A common misconception exists that a 100-year flood is likely to occur only once every 100 years. In fact, statistically, there is an approximately 63.4 % chance of one or more 100‑year floods occurring in any given 100-year period. The Probability (Pe) of one or more of a specifically sized flood occurring during any return interval, exceeding the specifically sized flood severity, can be expressed as:
…where Pe is the probability, T is the return interval of a given storm (e.g. 100-year, 50-year, 20-year, etc.), and n is the number of years. The exceedance probability Pe is also described as the natural, inherent, or hydraulic risk of failure when, e.g. when referring to dams, bridges, etc. However, the expected value of the number of 100-year floods occurring in any 100-year period is 1. In other words, 100-year floods have a 1% chance of occurring in any given year (Pe = 0.01), 10-year floods have a 10% chance of occurring in any given year (Pe = 0.1), 50-year floods have a 2% chance of occurring in any given year (Pe = 0.02), etc. The percent chance of an x-year flood occurring in a single year can be calculated by dividing 100 by x.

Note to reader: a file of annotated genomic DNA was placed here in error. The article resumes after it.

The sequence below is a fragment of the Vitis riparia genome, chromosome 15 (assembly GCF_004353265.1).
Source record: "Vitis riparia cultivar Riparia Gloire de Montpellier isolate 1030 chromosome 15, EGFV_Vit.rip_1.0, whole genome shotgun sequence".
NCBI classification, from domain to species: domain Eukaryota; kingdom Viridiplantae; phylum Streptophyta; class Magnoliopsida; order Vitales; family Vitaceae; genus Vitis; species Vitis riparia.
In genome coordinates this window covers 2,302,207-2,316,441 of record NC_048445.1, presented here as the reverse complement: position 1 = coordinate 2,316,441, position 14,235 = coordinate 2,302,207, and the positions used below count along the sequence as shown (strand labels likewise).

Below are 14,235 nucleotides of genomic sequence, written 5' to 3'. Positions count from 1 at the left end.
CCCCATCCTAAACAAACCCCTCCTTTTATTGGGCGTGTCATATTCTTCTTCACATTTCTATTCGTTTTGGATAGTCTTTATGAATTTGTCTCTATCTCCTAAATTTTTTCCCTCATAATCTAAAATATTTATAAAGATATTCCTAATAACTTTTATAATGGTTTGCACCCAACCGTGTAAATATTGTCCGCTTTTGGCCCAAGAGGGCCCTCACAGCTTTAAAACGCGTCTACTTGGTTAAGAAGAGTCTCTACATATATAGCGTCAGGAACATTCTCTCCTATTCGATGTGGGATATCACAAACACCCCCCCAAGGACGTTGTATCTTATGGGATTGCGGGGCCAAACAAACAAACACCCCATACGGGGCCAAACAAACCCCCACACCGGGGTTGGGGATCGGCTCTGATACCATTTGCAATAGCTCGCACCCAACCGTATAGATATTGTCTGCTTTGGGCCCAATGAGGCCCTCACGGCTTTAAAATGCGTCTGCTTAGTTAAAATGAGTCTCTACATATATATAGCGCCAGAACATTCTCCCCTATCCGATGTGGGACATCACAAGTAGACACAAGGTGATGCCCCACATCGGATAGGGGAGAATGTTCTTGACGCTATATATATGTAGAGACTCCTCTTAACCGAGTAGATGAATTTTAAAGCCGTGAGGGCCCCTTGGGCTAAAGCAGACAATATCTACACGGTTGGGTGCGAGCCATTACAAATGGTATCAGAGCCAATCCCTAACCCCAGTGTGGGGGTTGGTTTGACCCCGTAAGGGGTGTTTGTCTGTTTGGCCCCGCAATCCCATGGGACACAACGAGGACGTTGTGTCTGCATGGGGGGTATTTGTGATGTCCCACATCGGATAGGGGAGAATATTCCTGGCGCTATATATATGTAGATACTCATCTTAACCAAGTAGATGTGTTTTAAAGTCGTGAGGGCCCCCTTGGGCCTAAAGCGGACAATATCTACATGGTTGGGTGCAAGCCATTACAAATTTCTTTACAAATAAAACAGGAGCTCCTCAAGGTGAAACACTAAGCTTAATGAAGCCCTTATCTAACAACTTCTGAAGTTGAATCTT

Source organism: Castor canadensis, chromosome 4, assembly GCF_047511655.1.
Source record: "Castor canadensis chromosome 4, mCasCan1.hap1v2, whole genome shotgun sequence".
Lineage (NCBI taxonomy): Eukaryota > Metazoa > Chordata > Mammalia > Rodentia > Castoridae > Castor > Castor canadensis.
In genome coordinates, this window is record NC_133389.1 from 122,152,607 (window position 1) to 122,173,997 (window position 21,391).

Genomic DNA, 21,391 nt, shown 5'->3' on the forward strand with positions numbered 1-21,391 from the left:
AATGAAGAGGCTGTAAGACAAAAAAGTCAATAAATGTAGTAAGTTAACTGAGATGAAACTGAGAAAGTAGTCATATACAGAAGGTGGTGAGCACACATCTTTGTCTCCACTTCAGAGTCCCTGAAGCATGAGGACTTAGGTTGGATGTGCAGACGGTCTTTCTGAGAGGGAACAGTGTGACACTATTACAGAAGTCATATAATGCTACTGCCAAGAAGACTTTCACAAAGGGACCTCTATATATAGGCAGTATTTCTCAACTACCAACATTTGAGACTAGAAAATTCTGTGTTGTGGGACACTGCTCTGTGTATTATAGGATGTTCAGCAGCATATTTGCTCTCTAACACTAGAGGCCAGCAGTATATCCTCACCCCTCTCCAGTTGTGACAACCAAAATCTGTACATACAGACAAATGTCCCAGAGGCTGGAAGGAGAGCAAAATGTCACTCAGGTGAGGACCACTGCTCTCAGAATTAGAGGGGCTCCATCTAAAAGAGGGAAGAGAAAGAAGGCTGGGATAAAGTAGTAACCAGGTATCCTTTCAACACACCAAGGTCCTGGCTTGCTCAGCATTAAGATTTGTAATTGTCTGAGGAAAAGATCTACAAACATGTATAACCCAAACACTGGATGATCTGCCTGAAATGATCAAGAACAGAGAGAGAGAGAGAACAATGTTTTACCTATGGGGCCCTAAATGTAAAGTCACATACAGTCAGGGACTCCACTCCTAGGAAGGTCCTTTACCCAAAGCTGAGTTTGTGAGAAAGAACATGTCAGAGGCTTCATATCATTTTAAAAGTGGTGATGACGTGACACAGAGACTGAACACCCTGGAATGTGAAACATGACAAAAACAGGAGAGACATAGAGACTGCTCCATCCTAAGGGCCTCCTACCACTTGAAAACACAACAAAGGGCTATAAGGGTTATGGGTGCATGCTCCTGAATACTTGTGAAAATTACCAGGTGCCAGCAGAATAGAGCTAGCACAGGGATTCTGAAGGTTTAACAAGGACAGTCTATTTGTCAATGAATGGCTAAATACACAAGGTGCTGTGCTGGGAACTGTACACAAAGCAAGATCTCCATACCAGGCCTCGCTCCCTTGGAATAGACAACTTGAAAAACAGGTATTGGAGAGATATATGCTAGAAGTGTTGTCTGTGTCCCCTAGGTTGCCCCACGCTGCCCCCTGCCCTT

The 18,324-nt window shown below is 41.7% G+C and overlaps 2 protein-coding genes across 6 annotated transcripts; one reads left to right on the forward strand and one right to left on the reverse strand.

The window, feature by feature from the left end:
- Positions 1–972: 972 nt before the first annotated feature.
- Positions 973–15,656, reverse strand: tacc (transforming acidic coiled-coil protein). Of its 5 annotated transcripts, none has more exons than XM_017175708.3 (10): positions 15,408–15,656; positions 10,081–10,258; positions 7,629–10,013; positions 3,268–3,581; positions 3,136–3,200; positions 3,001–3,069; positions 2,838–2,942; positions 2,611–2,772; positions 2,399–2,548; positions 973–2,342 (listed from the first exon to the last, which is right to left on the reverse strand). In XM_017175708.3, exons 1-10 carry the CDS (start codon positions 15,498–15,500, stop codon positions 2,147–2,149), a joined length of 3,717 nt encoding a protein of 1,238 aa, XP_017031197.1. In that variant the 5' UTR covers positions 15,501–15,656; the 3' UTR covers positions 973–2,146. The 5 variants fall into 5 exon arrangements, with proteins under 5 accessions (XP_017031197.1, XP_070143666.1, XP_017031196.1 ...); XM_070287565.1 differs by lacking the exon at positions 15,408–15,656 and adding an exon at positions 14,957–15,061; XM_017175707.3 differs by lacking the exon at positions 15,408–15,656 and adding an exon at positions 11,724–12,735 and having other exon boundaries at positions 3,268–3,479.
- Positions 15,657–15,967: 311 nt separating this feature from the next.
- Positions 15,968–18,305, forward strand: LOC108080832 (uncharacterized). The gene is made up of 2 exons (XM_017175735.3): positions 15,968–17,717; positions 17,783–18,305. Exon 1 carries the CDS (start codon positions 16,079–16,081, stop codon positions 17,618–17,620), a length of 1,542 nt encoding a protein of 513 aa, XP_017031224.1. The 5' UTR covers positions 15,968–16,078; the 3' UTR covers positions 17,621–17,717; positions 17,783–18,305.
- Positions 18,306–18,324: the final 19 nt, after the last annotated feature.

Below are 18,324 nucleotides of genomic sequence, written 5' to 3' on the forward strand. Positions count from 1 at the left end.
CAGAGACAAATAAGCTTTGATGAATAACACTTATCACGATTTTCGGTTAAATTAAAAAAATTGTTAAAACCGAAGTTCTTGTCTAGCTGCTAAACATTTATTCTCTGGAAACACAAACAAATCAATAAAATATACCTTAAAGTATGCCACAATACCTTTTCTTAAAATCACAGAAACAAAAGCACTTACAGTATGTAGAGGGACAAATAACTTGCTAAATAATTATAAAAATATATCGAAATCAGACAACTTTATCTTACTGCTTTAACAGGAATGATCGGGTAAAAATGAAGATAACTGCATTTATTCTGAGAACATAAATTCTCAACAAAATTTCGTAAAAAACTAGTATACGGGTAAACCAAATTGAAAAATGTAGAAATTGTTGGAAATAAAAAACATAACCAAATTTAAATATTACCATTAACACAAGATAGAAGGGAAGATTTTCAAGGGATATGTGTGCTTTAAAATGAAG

How are flood lines determined?
The determination of flood lines is done in two steps, 1) modelling a succession of “design storms”, each of them with a specific duration (1 hour, 2 hours, 24-hours, etc.) and producing a particular discharge in m³/s and, 2) routing the highest discharge produced in Step 1 through cross sections across representative reaches of the river/streams at the study area, which then assigns an elevation on each side of the centreline of the stream to which the floodwaters would rise at that particular cross section. The flood lines are then drawn using these elevations at the cross sections as guides. The flood lines indicate the area that will be inundated during a 100-year flood event at the study area.